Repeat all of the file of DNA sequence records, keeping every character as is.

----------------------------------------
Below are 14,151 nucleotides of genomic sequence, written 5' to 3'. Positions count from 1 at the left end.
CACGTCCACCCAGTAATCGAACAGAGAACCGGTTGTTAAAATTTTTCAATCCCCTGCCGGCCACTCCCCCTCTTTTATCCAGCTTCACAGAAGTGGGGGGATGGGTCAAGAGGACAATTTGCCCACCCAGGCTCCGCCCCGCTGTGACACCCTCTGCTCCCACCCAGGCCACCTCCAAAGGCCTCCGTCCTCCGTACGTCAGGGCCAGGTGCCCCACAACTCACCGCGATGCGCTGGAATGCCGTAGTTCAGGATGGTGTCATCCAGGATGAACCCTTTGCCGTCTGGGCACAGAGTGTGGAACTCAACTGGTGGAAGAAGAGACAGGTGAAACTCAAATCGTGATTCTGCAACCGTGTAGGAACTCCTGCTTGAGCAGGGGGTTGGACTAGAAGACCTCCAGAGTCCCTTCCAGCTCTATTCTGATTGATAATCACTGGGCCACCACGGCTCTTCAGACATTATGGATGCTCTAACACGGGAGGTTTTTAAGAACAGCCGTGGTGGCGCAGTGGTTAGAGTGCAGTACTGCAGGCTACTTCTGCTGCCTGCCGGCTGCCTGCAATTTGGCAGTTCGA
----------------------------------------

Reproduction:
Below are 14,151 nucleotides of genomic sequence, written 5' to 3'. Positions count from 1 at the left end.
CACGTCCACCCAGTAATCGAACAGAGAACCGGTTGTTAAAATTTTTCAATCCCCTGCCGGCCACTCCCCCTCTTTTATCCAGCTTCACAGAAGTGGGGGGATGGGTCAAGAGGACAATTTGCCCACCCAGGCTCCGCCCCGCTGTGACACCCTCTGCTCCCACCCAGGCCACCTCCAAAGGCCTCCGTCCTCCGTACGTCAGGGCCAGGTGCCCCACAACTCACCGCGATGCGCTGGAATGCCGTAGTTCAGGATGGTGTCATCCAGGATGAACCCTTTGCCGTCTGGGCACAGAGTGTGGAACTCAACTGGTGGAAGAAGAGACAGGTGAAACTCAAATCGTGATTCTGCAACCGTGTAGGAACTCCTGCTTGAGCAGGGGGTTGGACTAGAAGACCTCCAGAGTCCCTTCCAGCTCTATTCTGATTGATAATCACTGGGCCACCACGGCTCTTCAGACATTATGGATGCTCTAACACGGGAGGTTTTTAAGAACAGCCGTGGTGGCGCAGTGGTTAGAGTGCAGTACTGCAGGCTACTTCTGCTGCCTGCCGGCTGCCTGCAATTTGGCAGTTCGA